November 30, 2021, marks one year since the release of the report, In Plain Sight: Addressing Indigenous-specific Racism and Discrimination in B.C. Health Care. The investigation, led by Dr. Mary Ellen Turpel-Lafond, uncovered widespread anti-Indigenous racism experienced by Indigenous people accessing health care in B.C. The final report offered 24 recommendations on systems, behaviors and beliefs to improve the quality of health care for Indigenous Peoples.
PHC strives to lead with the values of compassion, social justice and advocacy—and as a health care organization, we are committed to doing better and we reiterate and remind ourselves about our sincere apology for systemic and interpersonal racism experienced by First Nations, Inuit and Métis Peoples that have accessed, and are accessing, care from us.
Providence Health Care (PHC) remains steadfast in our commitment to the process of Truth and Reconciliation with Indigenous Peoples, and as stated in our strategic plan—Mission:Forward—“Providence Health Care is committed to the process of Truth and Reconciliation with Indigenous Peoples and it is embedded in everything we do.”
This bold commitment from Mission: Forward means that everyone at Providence holds responsibility to advance cultural safety and reconciliation. Truth and Reconciliation requires each of us to develop a shared understanding of the past and its lineage into the present. The truth is that our collective and individual inheritance is one of continued colonialism, systemic and interpersonal racism, and profound injustice and inequities faced by Indigenous Peoples.
Commitment to reconciliation has always been part of our Mission: Forward plan. Additionally, we have developed an Indigenous Wellness & Reconciliation Action Plan that will guide our collective commitment to taking action. Grounded in humility, we will anchor our actions to the recommendations of In Plain Sight and other key reports, to address systemic anti-Indigenous racism in the healthcare system, and advance Indigenous Wellness, Reconciliation and Human Rights.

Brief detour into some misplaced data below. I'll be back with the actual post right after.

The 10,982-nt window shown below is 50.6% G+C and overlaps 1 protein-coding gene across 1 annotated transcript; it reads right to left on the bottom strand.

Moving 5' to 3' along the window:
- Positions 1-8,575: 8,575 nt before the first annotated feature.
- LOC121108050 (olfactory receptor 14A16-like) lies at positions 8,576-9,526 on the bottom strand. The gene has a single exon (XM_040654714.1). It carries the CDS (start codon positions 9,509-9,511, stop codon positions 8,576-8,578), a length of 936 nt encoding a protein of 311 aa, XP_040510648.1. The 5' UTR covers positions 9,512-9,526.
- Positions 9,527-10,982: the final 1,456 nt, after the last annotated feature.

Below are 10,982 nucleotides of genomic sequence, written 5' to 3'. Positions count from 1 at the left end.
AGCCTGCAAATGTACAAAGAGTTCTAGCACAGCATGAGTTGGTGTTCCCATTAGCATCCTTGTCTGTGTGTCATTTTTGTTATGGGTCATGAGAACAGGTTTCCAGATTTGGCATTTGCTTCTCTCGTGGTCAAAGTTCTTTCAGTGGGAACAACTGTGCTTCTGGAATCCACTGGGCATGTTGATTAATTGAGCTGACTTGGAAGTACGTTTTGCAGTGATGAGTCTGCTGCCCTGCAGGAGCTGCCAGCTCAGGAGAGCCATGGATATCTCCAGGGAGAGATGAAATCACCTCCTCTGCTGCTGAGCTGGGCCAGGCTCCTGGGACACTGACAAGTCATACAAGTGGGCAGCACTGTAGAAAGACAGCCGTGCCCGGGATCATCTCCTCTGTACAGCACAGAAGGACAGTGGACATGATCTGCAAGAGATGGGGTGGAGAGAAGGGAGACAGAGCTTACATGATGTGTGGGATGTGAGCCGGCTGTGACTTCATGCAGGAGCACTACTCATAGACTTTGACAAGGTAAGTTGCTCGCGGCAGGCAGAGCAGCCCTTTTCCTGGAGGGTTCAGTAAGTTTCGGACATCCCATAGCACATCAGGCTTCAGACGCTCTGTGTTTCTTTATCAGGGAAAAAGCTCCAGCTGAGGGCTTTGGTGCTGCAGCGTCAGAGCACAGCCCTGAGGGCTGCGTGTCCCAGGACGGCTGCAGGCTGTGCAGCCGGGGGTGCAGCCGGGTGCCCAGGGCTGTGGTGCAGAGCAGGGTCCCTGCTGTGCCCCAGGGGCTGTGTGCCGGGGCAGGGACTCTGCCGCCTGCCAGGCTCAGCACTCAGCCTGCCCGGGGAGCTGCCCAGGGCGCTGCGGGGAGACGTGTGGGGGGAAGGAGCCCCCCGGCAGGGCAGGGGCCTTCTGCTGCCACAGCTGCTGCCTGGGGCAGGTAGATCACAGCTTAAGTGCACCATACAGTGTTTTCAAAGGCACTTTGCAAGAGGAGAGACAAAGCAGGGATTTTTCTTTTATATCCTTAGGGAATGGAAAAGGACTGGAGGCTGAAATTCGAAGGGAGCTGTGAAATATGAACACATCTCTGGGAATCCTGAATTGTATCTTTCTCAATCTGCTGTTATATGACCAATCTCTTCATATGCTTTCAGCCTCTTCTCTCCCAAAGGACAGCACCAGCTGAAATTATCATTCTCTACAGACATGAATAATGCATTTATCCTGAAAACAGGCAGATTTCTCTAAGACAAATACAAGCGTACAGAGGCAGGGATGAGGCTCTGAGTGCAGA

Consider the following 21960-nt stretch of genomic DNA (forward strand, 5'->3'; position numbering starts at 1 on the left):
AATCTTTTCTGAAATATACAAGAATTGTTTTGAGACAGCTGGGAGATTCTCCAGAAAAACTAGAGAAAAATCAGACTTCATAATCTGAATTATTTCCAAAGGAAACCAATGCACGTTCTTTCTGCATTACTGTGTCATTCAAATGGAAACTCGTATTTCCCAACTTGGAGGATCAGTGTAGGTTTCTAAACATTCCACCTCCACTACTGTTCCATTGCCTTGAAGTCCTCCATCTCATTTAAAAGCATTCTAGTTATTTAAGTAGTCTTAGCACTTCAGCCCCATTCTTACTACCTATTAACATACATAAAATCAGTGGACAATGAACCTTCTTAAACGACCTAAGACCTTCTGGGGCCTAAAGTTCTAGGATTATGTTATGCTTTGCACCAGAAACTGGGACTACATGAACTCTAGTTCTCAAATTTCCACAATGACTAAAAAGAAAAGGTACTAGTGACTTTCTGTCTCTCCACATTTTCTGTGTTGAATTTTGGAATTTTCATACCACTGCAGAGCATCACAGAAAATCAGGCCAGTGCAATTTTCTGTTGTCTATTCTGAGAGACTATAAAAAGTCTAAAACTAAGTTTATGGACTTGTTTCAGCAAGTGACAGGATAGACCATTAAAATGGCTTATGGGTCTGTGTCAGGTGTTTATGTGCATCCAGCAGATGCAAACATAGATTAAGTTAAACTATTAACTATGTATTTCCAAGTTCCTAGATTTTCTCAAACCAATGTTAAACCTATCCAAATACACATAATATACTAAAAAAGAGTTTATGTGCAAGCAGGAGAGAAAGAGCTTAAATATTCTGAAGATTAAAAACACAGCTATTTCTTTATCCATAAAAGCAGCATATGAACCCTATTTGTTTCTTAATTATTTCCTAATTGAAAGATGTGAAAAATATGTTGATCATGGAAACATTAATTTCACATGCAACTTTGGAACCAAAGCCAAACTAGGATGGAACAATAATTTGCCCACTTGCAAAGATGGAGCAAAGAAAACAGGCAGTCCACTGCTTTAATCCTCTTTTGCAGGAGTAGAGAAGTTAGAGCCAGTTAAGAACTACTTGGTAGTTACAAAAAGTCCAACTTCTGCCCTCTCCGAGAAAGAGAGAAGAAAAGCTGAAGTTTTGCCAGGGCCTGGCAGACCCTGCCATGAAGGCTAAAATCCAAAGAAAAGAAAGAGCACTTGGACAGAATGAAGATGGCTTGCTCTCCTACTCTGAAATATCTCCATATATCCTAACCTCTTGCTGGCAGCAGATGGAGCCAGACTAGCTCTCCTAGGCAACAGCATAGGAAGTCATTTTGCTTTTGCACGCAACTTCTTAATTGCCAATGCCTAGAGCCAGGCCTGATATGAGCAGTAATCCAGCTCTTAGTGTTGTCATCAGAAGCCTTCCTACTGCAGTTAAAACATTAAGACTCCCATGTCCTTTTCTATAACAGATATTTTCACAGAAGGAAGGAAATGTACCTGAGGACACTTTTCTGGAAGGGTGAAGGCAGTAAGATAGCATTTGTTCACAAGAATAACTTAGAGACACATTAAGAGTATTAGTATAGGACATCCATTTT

But this is about more than planning. It is about reconciliation in action. One year since the release of the In Plan Sight report, PHC reflects upon actions our organization has taken as part of our commitment to reconciliation and in response to some of the recommendations from the In Plain Sight. We commit to:
- Invest in and prioritize actions that ensure that our services, settings, staff, and research proactively shape culturally-safe experiences for First Nations, Inuit and Métis Peoples and contribute to equity and improved health outcomes important to them.
- Be a safe and welcoming employer of Indigenous persons, creating an identity-affirming environment where every Indigenous staff member can thrive personally, professionally and culturally.
- Be informed, guided, and underpinned by genuine and respectful partnerships with the sovereign host Nations, and meaningful engagement with First Nations, Inuit and Métis patients, family members and community partners.
We are also committed on following the recommendation from Dr. Turpel-Lafond that support be provided for the “Design of the New St. Paul’s Hospital and health campus, including an Indigenous Wellness Centre, as a demonstration of the clear commitment to Indigenous cultural safety in B.C.’s health care system.”
PHC, Musqueam Indian Band, Squamish Nation, and Tsleil-Waututh Nation recently signed a Memorandum of Understanding to establish a formal relationship to work constructively together to advance the possibility of an Indigenous Wellness and Welcoming Centre as a key feature of the new health campus.
We are collectively committed to make the most of our once-in-a-lifetime opportunity with the development of the Indigenous Wellness and Welcoming Centre as a meaningful contribution to advance wellness, cultural safety and reconciliation.